BACKGROUND AND AIM OF THE STUDY: Recent studies have indicated that atherosclerosis-like changes are involved in the pathogenesis of aortic valve stenosis. Increased blood and valve tissue levels of C-reactive protein (CRP) have been reported in patients with aortic valve disease, although the different pathological conditions involved were not analyzed. The study aim was to monitor the deposition of CRP, its activator sPLA2-IIA and its effector complement, and the subsequent influx of neutrophilic granulocytes in degenerative and atherosclerotic aortic valves.
METHODS: Human tricuspid aortic valves (n = 57) obtained at autopsy included five control valves, 36 aortic valves with atherosclerotic changes, and 16 with degenerative changes. All valves were analyzed immunohistochemically for the presence of sPLA2-IIA, CRP, C3d and MPO (to detect neutrophilic granulocytes), and subsequently quantified using computer-assisted morphometry.
RESULTS: In aortic valves with degeneration, the areas of sPLA2-IIA, CRP and complement deposition were all significantly increased compared to control valves. These mediators were even more extensively deposited in atherosclerotically changed aortic valves. The increased deposition of these mediators coincided with a significant increase of neutrophilic granulocytes in atherosclerotic and degenerated aortic valves, compared to control valves.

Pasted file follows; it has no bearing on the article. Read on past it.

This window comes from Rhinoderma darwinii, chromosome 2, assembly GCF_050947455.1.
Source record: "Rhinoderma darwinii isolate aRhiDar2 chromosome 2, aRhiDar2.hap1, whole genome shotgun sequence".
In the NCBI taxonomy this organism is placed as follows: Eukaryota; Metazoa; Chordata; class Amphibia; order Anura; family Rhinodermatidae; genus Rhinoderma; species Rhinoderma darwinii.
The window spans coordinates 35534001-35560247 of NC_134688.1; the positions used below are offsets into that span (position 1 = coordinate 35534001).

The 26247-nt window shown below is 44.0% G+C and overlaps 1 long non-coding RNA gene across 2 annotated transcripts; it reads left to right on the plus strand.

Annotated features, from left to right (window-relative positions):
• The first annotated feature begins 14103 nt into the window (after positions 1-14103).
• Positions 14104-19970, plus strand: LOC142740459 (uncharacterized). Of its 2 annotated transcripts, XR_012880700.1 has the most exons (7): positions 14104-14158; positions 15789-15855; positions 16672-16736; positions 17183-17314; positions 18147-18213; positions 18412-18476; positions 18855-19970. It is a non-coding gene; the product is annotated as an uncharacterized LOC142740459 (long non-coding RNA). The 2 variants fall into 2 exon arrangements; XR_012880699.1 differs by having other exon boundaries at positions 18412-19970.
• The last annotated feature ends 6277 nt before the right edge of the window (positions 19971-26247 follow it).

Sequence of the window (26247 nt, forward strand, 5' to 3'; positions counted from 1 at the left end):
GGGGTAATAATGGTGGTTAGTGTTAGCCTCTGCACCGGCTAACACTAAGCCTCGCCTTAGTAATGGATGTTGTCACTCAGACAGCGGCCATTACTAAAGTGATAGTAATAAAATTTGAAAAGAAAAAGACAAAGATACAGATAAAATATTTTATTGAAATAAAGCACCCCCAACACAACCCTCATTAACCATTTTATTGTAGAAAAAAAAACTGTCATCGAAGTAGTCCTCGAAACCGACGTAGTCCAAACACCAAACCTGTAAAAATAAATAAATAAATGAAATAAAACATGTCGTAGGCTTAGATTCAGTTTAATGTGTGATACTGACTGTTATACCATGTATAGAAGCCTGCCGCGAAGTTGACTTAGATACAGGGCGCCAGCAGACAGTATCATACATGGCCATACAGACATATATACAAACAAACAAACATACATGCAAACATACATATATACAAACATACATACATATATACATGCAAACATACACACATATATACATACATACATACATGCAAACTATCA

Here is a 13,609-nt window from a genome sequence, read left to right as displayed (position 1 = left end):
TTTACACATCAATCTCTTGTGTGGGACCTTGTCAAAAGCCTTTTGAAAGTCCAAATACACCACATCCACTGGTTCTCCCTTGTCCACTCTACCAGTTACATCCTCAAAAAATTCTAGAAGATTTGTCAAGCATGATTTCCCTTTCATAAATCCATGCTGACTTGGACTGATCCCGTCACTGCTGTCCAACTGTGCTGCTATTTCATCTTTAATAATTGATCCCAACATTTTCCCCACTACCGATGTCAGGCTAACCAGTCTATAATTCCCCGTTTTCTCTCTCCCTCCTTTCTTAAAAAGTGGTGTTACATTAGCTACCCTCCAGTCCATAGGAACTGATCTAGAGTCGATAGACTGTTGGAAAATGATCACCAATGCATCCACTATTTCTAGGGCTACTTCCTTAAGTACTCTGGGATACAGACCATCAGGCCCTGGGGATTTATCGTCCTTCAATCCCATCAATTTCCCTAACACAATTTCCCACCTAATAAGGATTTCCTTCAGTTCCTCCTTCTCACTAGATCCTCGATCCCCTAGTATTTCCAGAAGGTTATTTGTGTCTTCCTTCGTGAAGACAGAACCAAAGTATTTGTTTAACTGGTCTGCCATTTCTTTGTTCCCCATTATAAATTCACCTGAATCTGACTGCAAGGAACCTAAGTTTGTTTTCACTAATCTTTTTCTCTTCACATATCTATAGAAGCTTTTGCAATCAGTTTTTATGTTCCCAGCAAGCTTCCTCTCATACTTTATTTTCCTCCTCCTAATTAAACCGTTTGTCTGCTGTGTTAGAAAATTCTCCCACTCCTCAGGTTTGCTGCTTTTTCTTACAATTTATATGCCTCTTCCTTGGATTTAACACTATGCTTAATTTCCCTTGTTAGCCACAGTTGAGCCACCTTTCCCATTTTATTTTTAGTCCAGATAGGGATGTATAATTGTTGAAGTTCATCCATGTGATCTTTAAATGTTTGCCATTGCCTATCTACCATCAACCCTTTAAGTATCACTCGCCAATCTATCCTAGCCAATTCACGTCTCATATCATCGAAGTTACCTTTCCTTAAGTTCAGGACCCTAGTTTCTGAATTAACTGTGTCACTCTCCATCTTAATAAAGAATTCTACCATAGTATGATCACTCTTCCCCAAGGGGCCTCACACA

CONCLUSION: The study results indicate that sPLA2-IIA, CRP, and C3d are significantly more activated in atherosclerotic aortic valves compared to degeneratively changed aortic valves. A significant increase was also identified in neutrophilic granulocytes in non-infectious, diseased valves (atherosclerosis and degeneration).
|Number of pages||8|
|Journal||Journal of Heart Valve Disease|
|Publication status||Published - 2011|